The descriptions of drug manufacture, distribution, and dealing are powerful and memorable. The book has lots of exciting action.

You'll also feel like you've been taken on a well-run tour of Hollywood and Mexicali . . . to see the tawdriest locales.

But the book does go wrong, tarnishing lots of good writing. Michael Connelly inexplicably and unnecessarily uses one of the oldest and least satisfying plot devices in the mystery author's filing cabinet. I won't say more, but you'll know what I mean when the book is over.

The effect of hitting that plot device is like going from a smooth ride in a jet to a kid's soap box derby crate rolling over potholes. The ride just isn't the same. Up until the plot device is triggered, the book is clearly a five-star effort.

But you have better things ahead. The Concrete Blonde, the third Harry Bosch mystery, is a much better and more rewarding book to read.
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Format: Mass Market Paperback
This is Michael Connelly's second book and - like his first - features Harry Bosch as its central character. Little has changed for Bosch in the eighteen months since the events of "The Black Echo". He's still a jazz-loving loner who's happy to bend the rules, while his taste for coffee, beer and cigarettes remains undiminished.
As the book begins, it's Christmas Day and our hero is at home, alone and on call. Monitoring police / fire / ambulance radio messages on his scanner, he picks up a message regarding an apparent homicide within Hollywood boundaries that is being dealt with directly by RHD. Despite the fact that it's Christmas, Bosch isn't too happy that he wasn't notified first - as he should've been, according to protocol. Arriving uninvited at the scene of the crime, he tries to edge his way into things. At first glance, it's an apparent suicide involving Cal Moore, another cop working out of the Hollywood Division's narcotics unit. Although they worked in the same department, Bosch didn't know Moore that well. They'd only spoken properly once, about a stalled case Bosch was working : the murder of a drugs runner called Jimmy Kapps. Bosch was hoping Moore could give him a few leads - about the drug he was smuggling in from Hawaii, called Ice, and possible rival gangs who may have been responsible for his death. Bosch was aware, however, he'd had a few problems - including a possible showdown with IAD. Bosch's only involvement in the case, however, is informing Moore's widow.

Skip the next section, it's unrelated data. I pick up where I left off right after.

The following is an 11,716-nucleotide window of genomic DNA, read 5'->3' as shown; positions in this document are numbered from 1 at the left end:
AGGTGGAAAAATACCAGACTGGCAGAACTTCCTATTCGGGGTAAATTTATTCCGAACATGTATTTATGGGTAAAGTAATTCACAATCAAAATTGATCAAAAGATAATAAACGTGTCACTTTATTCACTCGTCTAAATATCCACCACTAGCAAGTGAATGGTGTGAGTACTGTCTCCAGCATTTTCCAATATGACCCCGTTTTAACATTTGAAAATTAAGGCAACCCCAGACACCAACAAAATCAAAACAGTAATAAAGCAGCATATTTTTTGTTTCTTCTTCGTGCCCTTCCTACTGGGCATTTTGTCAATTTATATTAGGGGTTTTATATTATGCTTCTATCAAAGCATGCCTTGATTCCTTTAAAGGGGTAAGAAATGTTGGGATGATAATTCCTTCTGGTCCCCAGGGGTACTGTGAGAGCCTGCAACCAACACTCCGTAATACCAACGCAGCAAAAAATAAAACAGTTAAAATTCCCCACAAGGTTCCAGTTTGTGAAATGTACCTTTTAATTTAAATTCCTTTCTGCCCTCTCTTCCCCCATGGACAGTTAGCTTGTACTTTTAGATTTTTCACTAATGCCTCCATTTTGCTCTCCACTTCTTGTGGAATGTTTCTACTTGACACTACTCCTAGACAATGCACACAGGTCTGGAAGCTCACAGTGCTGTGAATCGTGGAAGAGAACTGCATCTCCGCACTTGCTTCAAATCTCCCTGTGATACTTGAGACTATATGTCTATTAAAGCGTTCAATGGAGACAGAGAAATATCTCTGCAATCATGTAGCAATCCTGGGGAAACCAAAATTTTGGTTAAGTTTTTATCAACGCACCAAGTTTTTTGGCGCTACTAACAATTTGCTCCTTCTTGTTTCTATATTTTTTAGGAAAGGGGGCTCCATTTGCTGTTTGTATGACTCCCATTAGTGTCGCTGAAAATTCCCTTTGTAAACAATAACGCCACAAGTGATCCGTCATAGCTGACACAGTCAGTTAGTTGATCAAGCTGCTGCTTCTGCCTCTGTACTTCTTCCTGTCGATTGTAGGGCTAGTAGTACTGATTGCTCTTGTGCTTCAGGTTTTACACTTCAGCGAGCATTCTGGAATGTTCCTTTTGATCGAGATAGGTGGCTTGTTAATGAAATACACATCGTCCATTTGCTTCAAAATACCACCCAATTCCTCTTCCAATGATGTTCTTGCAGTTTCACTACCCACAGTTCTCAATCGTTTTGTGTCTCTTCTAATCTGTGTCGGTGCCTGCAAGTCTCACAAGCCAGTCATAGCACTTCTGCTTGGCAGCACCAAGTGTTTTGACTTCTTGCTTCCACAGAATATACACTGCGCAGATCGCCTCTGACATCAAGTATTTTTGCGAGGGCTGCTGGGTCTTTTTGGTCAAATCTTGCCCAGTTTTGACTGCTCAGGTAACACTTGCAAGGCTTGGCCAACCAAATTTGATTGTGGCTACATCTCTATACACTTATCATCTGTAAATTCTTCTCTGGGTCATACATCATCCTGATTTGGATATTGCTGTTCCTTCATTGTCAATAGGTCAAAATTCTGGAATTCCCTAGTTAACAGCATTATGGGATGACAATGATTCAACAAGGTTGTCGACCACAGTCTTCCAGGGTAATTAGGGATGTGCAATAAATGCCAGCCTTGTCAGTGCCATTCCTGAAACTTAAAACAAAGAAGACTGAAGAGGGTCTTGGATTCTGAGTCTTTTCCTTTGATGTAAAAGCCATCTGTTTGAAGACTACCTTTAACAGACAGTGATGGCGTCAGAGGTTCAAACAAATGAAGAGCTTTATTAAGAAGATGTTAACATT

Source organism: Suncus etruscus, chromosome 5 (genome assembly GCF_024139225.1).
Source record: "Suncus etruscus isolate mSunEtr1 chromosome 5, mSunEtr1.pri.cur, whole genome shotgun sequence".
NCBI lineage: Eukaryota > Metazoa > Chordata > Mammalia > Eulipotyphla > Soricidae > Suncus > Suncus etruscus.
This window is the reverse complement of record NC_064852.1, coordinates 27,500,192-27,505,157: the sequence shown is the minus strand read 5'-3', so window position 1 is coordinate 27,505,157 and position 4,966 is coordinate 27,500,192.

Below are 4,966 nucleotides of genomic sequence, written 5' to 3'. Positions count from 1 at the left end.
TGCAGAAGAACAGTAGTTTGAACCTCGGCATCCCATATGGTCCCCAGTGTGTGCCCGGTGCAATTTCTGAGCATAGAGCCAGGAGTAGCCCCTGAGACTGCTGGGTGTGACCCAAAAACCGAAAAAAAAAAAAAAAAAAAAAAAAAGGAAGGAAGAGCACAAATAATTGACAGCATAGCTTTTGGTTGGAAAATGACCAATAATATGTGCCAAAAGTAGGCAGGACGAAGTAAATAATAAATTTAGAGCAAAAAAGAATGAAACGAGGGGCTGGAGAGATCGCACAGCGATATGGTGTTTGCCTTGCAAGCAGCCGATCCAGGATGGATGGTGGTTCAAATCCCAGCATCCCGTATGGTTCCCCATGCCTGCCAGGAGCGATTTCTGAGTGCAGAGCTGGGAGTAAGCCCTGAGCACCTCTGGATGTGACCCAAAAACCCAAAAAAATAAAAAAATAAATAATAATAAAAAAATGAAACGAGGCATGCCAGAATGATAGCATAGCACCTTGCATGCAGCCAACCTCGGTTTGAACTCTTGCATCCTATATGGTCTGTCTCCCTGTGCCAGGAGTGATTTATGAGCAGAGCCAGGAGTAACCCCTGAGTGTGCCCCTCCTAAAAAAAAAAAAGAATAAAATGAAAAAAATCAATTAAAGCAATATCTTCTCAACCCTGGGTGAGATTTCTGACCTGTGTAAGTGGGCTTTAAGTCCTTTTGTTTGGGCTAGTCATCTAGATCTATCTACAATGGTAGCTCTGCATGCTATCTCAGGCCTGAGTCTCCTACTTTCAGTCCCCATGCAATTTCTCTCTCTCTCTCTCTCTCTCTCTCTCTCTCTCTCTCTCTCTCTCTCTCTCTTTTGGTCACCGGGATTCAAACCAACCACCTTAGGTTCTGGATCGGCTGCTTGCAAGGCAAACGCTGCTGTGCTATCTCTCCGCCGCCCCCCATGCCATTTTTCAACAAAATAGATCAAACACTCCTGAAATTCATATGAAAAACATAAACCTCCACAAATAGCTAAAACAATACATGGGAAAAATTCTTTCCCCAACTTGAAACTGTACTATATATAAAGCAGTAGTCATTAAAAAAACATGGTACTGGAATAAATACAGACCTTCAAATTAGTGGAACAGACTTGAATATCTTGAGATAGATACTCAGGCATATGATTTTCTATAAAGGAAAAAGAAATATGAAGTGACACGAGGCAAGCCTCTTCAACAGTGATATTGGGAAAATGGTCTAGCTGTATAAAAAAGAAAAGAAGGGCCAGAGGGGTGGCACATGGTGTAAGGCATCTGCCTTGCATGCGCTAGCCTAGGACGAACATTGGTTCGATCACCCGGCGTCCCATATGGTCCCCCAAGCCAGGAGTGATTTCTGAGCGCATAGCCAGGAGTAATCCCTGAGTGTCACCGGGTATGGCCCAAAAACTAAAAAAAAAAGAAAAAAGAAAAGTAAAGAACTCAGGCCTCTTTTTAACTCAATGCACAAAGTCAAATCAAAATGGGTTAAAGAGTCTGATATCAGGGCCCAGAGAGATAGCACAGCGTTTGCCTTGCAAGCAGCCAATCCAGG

The following day, Bosch's boss - Harvey '98' Pounds - tells him to stop working the Kapps case and to keep away the Moore case.
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I've been looking for this novel, you see. It's about a well adjusted and highly effective police detective, on the fast track, who is loved by all the brass and has a nice family waiting at home for him every night. This detective is given a lot of support by the investigative apparatus and has developed a nice working relationship with the press. He works cases methodically and practically, never making himself the target of some psycho. Well, I haven't found it yet, but one thing I can tell you is Harry Bosch is not that detective and The Black Ice is definitely not that book. Michael Connelly has developed the stereotypical me against the world cop book that comes off as anything but stereotypical. In this latest police procedural, the procedure are all thrown out the window as Bosch tries to solve the murder of a fellow policeman that no one seems to want solved. Tied in with the death of narcotic's officer Cal Moore's demise, is a few drug related killers and the recent sudden retirement of a fellow homicide detective. Connelly spins a web of corruption and lost youth, symbolically weaving together the tough childhood's of the slain detective and Bosch and takes the tale south of LA, to twin Mexican Border Towns and a ring of smugglers transporting the latest hip drug, Black Ice.

While this may not have been a great novel, Connelly does a great job with the subtle symbolism in this book. He doesn't need to hit you over the head with it and he gives the reader a lot of credit for intelligence. But then it all breaks down in the end after the obligatory action scenes, Bosch takes a turn as Hercule Poirot, and needs to explain everything down to the last detail to an ungrateful boss. For the most part this was a brisk paced and fun addition to the Harry Bosch series.